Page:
And then can I just ask a clarification? Because I think I heard you say that the final NATALEE readout was the end of next year, but I might have missed that. So if I could just clarify that time line.
A. Yes, absolutely. So first on NATALEE, it would be in the second half of next year, which I think is what we guided to previously. Not end. I didn't mean to give a new time line. Time line is exactly as we've said previously, so no change in time line.
On Leqvio®. I think there is an element of experience and also understanding the Part B and the payer dynamic. There is 30% to 40% of patients who are in Medicare Part B fee-for-service that don't have any relevant blocks and can access the medicines. There is a set of patients where there is a prior authorization, and then there's a set of patients that do have a step edit.
And I think physicians are just getting experience seeing how different patients actually have to move through the system. I think as they get smarter about that and understand those dynamics, as offices get better and as we get better at supporting offices, we should be able to overcome those. And as I noted, we have a very high percentage of patients covered now to the full Leqvio® label.
To my knowledge, there's no restrictions on which alternative injection centers or other administration centers that can be used that would really be impacting that perception. I think it's just, if you happen to put a certain – a patient on certain insurance as the first patient through the system, you do have to work through the reimbursement hurdles and get that all set up in the office. Normal things for a US health care launch in cardiovascular. Things that we're well adept at managing, having successfully launched Entresto®. And things we're working very hard to resolve as quickly as possible.
Your next question comes from the line of Richard Vosser from JPMorgan.
Q. Just one on the LOEs that we should expect in '23. I think Promacta® is slated, but there are some formulation and use patents that might actually push that out.
And maybe similarly, just anything else like Lucentis® that we should be thinking about?
A. Yes. Thanks, Richard. Yes, on Promacta®, we're continuing to work to really support all – the full range of patents we have on the medicine. And I think in appropriate time, if we're successful, we'll provide an update on Promacta®. But it's something we're very focused on.
And then on Lucentis®, we do expect the biosimilar – a few biosimilar entries in Europe. I think it's important to note that, with the broad scale availability of Avastin for now many, many years, that we believe the biosimilars market has in effect already happened in Europe. So we would expect a moderate decline on the launch of the biosimilars, but maybe not what you would see with other biologics when biosimilar entry occurs. So that's how we're forecasting Lucentis® now for the coming years.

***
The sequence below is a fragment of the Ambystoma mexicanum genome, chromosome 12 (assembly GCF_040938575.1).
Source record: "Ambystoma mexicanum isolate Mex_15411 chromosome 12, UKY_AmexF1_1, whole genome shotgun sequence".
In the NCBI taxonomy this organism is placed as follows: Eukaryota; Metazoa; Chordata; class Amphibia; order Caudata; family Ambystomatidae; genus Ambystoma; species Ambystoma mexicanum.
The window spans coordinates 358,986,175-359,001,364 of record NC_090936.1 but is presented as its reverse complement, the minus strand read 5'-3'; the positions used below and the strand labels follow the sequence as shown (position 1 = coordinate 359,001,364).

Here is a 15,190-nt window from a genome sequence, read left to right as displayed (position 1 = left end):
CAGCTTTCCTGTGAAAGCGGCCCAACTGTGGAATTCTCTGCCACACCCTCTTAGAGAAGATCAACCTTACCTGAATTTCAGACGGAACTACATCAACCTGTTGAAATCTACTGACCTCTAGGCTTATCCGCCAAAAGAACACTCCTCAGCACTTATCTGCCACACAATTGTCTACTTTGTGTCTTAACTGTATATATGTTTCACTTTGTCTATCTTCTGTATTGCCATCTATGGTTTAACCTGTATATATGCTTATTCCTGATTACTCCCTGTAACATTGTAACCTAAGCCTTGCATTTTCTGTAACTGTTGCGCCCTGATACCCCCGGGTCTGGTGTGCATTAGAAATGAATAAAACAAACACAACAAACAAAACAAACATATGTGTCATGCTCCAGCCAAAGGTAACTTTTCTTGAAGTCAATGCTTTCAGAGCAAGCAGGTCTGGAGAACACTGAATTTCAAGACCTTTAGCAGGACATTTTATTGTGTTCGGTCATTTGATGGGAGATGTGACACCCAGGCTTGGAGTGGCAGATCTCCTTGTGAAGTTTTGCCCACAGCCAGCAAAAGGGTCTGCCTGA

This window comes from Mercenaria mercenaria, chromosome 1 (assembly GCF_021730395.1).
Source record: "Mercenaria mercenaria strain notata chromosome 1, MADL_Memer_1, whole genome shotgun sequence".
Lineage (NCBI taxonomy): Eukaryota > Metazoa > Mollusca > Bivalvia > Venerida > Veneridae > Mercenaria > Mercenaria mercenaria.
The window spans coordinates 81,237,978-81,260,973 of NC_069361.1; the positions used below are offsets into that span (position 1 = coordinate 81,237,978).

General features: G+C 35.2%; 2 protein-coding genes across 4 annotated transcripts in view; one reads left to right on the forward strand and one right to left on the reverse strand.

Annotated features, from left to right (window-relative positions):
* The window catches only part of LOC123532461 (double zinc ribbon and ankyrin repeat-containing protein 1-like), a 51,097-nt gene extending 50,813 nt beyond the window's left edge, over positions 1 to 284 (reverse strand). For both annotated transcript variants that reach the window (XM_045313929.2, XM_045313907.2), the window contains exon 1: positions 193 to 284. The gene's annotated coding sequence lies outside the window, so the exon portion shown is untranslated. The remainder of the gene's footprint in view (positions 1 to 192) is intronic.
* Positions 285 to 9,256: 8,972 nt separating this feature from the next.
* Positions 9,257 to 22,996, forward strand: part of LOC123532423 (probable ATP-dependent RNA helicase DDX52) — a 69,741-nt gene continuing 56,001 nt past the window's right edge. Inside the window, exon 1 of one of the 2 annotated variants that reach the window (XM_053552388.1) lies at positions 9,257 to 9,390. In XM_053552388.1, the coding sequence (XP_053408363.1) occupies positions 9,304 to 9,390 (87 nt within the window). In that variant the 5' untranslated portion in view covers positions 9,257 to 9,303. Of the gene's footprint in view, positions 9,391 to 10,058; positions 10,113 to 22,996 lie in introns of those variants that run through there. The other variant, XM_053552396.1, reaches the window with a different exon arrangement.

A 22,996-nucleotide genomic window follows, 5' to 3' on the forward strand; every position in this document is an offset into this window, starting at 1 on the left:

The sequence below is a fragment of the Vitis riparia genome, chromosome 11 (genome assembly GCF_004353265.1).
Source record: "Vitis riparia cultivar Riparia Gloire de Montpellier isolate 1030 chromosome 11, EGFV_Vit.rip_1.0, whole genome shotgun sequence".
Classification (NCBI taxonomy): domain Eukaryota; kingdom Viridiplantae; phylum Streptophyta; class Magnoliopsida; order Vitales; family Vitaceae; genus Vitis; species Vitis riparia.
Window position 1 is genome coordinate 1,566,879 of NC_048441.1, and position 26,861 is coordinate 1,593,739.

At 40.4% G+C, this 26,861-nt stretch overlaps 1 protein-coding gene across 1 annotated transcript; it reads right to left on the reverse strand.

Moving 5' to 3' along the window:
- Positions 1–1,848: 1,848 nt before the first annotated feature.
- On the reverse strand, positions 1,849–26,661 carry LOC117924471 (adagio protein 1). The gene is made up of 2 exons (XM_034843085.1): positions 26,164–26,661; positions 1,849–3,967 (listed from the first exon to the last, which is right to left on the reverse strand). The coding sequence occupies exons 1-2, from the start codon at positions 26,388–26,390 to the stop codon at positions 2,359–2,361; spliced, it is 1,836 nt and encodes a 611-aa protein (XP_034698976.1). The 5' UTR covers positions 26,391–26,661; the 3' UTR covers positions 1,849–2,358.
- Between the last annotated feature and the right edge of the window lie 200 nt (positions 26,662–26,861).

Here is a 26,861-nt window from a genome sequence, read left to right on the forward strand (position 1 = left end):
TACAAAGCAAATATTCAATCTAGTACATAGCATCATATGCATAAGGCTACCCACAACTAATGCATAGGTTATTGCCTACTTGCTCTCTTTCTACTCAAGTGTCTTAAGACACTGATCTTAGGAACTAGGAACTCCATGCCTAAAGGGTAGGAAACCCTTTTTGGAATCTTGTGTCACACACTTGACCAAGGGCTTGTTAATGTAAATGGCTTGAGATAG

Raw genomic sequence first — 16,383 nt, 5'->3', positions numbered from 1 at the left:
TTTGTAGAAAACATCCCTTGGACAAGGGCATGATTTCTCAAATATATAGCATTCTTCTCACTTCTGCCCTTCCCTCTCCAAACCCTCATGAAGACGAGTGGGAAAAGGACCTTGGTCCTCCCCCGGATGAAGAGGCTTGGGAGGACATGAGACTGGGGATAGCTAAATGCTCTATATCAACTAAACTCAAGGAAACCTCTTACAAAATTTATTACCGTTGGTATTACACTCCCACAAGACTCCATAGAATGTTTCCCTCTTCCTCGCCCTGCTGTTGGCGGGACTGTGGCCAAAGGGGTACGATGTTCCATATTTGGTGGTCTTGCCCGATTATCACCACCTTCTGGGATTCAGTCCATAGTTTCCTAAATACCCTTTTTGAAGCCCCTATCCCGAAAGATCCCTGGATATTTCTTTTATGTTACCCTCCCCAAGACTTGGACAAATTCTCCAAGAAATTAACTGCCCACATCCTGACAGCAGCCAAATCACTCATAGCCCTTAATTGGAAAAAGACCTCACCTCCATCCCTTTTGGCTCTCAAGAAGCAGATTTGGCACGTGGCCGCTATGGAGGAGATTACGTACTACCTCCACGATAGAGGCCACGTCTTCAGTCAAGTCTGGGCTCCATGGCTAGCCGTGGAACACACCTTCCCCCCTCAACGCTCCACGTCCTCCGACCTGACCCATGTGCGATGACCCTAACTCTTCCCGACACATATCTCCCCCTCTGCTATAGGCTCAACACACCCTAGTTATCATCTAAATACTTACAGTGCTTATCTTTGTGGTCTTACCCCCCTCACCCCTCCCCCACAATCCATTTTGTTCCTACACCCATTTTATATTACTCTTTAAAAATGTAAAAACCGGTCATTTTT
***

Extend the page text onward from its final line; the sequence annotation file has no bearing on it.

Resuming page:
And one last question, operator?
A. Your final question comes from the line of Graham Parry from Bank of America.
Q. So just one on Gilenya®. So obviously, you've had the overturning the decision from the appeal court, and you said you're going to petition. So just help us understand time frame for the petition. Does that prevent a launch happening in the intervening time frame? So your level of confidence that we won't see a launch this year? Or is the guidance just a guidance assumption, but that could change depending on what happens with the court?
And then just one last one. Kisqali® growth was just well above prescription growth, although, obviously, we are seeing resurgence there. Is that reflective of real volume growth? Or could it be just a sort of prescription retail versus other channels that we're seeing, and actually, the reported growth is much more in line with the real volume growth?
A. Yes. On Gilenya®, right now, no generics can enter the market. We are petitioning the court. And we would expect to get a response from the court in the coming months. If granted, then it would be another set of months before the hearing. And then the hearing will take another set of months. As a reminder, we guided to generics entering in 2024. So really, what we look at here is, between now and that time line, when exactly the entry might happen.
So we'll know more, I think, as the court gives us feedback once we – we have yet to be – we are in the process of submitting the petition. The petition would then need to be reviewed. We either be rejected at that point or the petition would be granted and then we would then move forward from there. So that's kind of the scenarios right now on Gilenya®. But to remind again, the launch update was anyway in '24. So from a midterm growth standpoint, this is not having a significant bearing.
Also in Europe, where we were granted the patent by the European patent office, we expect that patent to be issued later this year, and we'll continue to defend Gilenya® across Europe. So a lot of things, puts and takes, I think, on Gilenya® at the moment.
And I think on your question on Kisqali®, I don't know the answer, so we'll just have to follow-up with you. But we'll get back to you on that to make sure you're clear on the volume/price dynamics. But I would say that what we see in our numbers is a strong growth in underlying demand for Kisqali® that we'd like to sustain.
So thanks, everyone, for joining the call. Apologies we didn't get to every single question. But I really appreciate everyone taking the time, and we'll look forward to catching up soon. Bye-bye.